International Education - Legal Reality - Recruitment - Immigration – Study and Work Periods

Presented By 2050 Knowledge Corporation – Speaker – John Boon, J.D

Available – See Training Products Catalog


International education continues to grow – in terms of student numbers and its importance to economic development and the viability and goals of public and private institutions. It has unique elements, but is an integral part of and not separate from all education systems.
Education service exports are one of the main service exports in many countries. International students are a main group countries draw on when they grant work permits, permanent residency or citizenship.
The increased economic development focus and institution reliance on foreign student revenue can and often does distort economic, immigration and education policy – and the mandates and practices of institutions, recruiters, immigration service providers and other stakeholders.
Module 1 - Contract Realities - Domestic and International Education - Not Distinct
  1. Contract management strives for strong relationships – not burdens and lawsuits.
  2. Contract relationships – institution and student – institution and recruiter – student and immigration consultant or other service providers – multiple homestay contracts.
  3. Study and work permit applicants have public law relationships with government.
  4. Relationships have distinct risks – require distinct contract and regulatory mitigation.
  5. Institution and international student service contracts are subject to study permits.
  6. Distinct education service contract terms for foreign students are lawful.
  7. Contract parties control their bargain – contracts are with each student – not groups of students.
  8. International education is not separate from domestic education.
  9. It just adds more parties, contract relationships and legal or policy issues to the mix.


Module 2 - Education Service Contract - Service Quality Law - Institution Designations (Immigration)
  1. Education service quality assurance regulations try to ensure an institution has service input factors in place sufficient to provide the service the student contracts for.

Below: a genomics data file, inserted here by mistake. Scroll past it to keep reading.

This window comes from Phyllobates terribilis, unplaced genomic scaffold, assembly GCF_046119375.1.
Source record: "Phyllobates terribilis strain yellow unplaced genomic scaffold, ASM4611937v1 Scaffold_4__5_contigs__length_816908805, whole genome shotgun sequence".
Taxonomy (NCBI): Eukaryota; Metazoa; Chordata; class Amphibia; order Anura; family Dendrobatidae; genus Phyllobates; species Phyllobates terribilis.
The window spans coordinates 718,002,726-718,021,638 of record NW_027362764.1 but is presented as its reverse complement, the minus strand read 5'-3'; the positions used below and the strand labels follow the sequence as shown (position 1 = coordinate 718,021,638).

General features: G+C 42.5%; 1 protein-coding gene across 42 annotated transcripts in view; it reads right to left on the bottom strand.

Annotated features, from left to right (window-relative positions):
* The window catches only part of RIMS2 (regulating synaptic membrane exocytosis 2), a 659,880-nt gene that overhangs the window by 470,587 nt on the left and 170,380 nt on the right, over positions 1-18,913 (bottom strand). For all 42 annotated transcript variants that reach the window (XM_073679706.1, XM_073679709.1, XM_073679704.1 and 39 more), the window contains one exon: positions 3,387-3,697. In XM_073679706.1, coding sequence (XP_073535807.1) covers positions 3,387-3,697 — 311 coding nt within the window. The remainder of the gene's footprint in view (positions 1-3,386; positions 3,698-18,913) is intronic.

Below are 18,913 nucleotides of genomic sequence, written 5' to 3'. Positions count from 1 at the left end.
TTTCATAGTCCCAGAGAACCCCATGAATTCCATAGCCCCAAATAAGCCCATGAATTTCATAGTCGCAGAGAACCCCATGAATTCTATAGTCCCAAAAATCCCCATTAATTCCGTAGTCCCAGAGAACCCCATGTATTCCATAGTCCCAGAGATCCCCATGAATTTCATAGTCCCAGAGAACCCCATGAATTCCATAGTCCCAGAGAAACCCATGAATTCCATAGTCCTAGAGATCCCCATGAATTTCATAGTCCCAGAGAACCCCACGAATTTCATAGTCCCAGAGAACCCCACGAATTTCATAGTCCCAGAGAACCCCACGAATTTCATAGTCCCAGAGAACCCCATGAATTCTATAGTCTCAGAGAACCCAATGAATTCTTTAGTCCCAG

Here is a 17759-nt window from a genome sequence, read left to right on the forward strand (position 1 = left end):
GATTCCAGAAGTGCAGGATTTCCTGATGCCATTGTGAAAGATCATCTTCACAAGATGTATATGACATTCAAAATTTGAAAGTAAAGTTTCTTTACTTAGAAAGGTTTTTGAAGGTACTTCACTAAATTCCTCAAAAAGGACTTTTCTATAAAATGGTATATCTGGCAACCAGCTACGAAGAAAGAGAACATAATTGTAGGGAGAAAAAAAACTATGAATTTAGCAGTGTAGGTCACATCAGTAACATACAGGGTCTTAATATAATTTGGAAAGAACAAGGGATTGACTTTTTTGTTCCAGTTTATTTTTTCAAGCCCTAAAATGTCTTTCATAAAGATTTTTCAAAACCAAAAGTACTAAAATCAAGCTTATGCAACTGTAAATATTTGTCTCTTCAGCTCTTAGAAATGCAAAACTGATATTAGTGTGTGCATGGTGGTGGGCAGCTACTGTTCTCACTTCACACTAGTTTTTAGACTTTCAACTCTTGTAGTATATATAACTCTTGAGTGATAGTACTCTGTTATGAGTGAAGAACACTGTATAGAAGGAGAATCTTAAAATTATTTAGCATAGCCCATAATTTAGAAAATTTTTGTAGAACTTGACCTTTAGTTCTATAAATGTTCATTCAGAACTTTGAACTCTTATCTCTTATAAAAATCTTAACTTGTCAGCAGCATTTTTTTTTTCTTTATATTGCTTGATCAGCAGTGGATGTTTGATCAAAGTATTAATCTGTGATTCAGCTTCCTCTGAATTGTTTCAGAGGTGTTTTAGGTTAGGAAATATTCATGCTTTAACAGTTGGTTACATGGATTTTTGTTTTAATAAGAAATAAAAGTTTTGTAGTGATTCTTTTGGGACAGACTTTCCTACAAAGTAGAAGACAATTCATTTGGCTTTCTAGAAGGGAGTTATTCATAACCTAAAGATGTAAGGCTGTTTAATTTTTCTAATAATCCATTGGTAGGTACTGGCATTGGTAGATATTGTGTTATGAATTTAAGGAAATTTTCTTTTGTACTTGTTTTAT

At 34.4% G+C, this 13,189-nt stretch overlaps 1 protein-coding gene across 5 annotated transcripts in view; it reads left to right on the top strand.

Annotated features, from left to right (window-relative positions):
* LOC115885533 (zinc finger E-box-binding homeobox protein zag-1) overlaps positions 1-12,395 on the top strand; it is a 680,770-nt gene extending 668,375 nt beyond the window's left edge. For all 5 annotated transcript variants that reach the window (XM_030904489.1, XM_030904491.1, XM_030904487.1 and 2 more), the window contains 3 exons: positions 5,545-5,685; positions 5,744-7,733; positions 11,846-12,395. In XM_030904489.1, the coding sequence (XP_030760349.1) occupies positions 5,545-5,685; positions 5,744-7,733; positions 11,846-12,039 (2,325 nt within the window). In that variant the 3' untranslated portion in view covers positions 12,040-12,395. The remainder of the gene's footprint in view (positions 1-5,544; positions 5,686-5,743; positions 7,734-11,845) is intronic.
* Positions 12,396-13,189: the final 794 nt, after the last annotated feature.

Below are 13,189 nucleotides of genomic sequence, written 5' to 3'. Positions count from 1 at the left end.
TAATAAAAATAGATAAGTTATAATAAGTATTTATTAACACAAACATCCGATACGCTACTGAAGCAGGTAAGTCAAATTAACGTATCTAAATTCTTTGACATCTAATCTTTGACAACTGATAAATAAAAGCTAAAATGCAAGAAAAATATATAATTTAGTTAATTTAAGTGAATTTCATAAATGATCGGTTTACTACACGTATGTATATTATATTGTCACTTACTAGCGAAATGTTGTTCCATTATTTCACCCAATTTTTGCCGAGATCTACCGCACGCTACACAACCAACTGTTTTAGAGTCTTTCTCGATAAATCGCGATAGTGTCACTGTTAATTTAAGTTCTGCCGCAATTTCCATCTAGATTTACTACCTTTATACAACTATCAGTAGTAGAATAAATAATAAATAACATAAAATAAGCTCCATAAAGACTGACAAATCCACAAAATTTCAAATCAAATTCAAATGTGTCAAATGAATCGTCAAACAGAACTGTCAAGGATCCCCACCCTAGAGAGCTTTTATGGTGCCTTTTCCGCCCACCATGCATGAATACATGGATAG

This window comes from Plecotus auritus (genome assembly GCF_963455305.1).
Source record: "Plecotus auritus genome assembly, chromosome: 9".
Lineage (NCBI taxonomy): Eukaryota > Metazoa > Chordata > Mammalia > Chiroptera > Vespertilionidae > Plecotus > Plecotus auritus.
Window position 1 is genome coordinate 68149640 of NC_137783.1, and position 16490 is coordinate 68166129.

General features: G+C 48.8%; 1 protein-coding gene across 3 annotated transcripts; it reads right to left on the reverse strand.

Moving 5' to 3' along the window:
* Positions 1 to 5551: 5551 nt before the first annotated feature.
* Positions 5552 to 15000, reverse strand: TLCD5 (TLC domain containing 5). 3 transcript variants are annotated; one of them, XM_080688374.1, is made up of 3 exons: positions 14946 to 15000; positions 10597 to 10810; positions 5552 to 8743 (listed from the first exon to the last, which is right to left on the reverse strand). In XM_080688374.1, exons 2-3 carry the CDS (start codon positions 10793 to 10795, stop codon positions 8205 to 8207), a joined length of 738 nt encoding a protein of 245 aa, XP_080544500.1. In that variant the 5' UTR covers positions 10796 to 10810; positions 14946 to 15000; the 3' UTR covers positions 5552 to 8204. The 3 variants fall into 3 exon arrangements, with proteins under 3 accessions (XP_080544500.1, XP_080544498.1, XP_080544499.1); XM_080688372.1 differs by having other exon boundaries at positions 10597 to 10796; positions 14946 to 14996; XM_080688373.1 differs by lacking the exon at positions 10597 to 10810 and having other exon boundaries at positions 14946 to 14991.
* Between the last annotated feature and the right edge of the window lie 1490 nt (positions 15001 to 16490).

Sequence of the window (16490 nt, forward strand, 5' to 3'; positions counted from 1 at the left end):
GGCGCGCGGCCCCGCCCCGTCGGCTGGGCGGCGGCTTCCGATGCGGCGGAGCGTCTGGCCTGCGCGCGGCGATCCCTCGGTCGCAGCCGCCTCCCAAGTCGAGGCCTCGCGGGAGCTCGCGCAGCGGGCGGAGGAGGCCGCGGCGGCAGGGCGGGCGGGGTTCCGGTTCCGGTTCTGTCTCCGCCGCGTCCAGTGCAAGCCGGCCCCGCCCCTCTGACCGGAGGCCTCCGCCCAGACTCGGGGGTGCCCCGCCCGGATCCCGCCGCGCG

2. Applicants or grads of quality assured institutions – not always suited to study or work permits.
  3. Regulators enforce laws – not contracts – contract parties make and enforce their contracts.
  4. Regulation of institutions protects all students – distinct regulations can exist.
  5. As in all service sectors, education service quality – in contract and regulatory forums –  focuses on services as the object of quality – and student consumer contract expectations.
  6. Immigration risks – applicant numbers – potential fraud (not intent to study) – scarce permits.
  7. Accreditation or designation terms mean nothing outside specific statutes.
Module 3 - Contracts - Education Services – Recruitment - Immigration Service - Third Parties
  1. Recruiter and institution contracts – distinct from the institution and student contract – should reference each other and include complementary provisions – regulation of relationship is rare.
  2. Recruitment induces student entry into the institution and student service contract.
  3. Institutions must strictly control marketing, recruitment and admissions.
  4. Services or outcomes promised and not promised in institution and student service contracts – must be clear in multiple contracts.
  5. Institutions must be cautious about – recruiters or immigration consultants making misrepresentations to prospective students about contract or immigration permit matters – agency law – sub-agency – reselling or distribution – sub-contracts – exclusivity contracts.